Thirdly, God demonstrates the reality and depth of his love by his willingness to enter into and share the trauma of human suffering. He is not remote and unfeeling, but concerned and involved. He has taken on our suffering in an acute and personal way in order to bring us into a transforming and eternal relationship with himself.
Blame and Cause
When tragedies occur, God often gets the blame. But how can God be blamed for the starving millions when he has provided the means for producing more than sufficient food for everyone on the planet?
Should we blame God for deaths caused by floods famines, volcanoes and earthquakes? We should rather blame ourselves for not living within the known limits set by our environment. Our departure from the will of God has led to us living in (or forcing others to live in) unsafe places, engaging in bad farming, making bad predictions, setting up inadequate defences, and so on.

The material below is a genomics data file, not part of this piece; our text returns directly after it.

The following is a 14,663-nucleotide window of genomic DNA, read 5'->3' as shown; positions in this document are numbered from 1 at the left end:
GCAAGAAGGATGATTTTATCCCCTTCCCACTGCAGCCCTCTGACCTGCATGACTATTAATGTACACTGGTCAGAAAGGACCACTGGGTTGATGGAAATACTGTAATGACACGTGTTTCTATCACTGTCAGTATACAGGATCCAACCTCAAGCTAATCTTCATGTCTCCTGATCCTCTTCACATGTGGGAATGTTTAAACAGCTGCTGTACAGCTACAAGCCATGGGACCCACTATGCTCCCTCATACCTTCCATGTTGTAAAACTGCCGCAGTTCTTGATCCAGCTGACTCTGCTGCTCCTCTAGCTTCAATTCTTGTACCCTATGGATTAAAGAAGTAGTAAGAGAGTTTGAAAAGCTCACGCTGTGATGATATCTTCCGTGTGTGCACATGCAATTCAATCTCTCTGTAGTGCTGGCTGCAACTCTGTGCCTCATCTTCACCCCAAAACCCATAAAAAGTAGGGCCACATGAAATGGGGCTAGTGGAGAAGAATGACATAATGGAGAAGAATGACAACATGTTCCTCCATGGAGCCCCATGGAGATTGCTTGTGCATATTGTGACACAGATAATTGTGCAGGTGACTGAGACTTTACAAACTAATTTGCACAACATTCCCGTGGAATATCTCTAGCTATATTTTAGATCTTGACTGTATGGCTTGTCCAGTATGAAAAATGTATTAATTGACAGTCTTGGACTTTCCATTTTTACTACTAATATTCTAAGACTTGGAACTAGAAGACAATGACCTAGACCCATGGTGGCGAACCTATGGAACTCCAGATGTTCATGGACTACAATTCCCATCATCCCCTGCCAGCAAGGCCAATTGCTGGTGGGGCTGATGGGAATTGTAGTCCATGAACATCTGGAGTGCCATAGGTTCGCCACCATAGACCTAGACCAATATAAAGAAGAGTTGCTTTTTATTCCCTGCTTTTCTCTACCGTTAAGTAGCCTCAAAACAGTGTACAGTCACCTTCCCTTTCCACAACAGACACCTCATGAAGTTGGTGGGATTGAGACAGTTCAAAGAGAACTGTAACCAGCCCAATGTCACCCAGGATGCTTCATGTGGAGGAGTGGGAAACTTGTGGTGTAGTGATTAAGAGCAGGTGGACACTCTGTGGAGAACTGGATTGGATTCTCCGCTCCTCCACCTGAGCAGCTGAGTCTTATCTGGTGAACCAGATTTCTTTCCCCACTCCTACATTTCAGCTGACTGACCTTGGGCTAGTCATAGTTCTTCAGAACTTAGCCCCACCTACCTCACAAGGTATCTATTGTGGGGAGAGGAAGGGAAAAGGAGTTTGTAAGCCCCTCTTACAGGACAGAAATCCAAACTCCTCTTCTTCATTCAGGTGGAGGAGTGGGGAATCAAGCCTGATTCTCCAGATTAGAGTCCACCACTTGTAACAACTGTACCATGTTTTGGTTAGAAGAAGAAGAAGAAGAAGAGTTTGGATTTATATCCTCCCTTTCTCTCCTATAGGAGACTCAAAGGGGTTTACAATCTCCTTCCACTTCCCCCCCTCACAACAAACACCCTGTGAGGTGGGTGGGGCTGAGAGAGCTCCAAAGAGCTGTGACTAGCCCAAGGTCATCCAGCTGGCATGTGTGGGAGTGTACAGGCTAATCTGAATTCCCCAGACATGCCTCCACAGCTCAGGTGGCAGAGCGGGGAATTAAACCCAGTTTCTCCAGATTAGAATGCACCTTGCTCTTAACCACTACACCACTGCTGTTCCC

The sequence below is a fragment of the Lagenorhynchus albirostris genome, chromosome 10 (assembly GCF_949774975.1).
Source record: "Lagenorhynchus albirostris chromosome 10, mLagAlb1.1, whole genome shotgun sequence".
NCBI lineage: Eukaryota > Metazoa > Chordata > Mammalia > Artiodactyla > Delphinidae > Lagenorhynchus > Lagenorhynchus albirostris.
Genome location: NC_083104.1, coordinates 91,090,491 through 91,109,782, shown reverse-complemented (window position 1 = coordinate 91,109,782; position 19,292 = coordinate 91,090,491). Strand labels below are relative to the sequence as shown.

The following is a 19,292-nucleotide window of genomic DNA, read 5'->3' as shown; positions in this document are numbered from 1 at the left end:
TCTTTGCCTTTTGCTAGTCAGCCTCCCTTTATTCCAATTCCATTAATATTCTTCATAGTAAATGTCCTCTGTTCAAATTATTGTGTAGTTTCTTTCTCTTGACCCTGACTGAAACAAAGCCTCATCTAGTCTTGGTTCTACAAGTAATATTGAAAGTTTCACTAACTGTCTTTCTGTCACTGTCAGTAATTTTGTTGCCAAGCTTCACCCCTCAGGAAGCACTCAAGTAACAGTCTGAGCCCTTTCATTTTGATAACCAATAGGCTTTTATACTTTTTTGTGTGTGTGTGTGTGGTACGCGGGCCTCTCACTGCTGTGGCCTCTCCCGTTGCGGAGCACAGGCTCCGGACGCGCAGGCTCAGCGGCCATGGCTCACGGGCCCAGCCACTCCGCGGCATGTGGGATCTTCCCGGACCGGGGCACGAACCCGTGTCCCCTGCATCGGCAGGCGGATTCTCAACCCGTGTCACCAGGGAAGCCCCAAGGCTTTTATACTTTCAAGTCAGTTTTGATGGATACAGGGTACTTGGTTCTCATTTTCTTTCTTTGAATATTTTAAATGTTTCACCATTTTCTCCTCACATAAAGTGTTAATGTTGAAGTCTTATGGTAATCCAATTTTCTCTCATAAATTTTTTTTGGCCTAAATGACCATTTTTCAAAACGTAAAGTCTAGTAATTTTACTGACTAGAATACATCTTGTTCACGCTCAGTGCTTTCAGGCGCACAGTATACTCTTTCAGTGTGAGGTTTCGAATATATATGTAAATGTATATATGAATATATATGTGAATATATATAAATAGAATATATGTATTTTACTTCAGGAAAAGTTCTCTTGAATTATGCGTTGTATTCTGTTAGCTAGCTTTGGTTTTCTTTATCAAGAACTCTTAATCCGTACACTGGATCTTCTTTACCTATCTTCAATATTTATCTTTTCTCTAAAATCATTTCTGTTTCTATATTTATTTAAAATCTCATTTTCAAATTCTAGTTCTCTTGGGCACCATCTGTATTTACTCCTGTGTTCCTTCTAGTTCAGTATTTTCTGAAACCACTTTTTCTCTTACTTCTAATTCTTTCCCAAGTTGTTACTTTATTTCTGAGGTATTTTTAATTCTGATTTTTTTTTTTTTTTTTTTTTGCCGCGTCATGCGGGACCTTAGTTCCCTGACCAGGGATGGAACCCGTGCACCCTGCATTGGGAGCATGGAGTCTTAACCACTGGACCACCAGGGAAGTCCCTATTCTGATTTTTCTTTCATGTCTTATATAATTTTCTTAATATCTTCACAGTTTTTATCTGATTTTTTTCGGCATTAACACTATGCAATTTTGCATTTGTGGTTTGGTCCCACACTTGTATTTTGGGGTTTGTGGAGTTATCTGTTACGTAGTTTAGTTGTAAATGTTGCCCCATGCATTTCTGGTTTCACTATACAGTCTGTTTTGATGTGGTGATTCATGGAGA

Titanic – 1500 people died. The crew ignored six warnings of drifting ice. The ship was equipped with only 20 life-boats, rather than the 32 that were originally planned, because so many would make the deck look cluttered. Therefore, the total lifeboat capacity was on 1,178 for a liner capable of carrying over 3,500 passengers and crew.
Turkish earthquake disaster, 1999 – 15,000 people killed and 200,000 others made homeless. National newspapers claimed that of 600 buildings erected by one well-known contractor, 500 had collapsed.
Aberfan disaster – the enquiry concluded that the blame lay with those responsible for building a slag-heap directly above a stream and near a school. Previous, small slips should have warned of danger. The enquiry spoke of ‘bungling ineptitude’ and said that the disaster could and should have been prevented.
Chernobyl – the official report concluded that the incident was due to a deficient safety culture throughout the Soviet design and maintenance for nuclear power at that time.
Is God to be blamed for pilot and driver error, for the adverse effects of smoking, drinking and drug-taking, for the results of sexual promiscuity, or deficient urban planning, or government corruption, or emission fo greenhouse gases?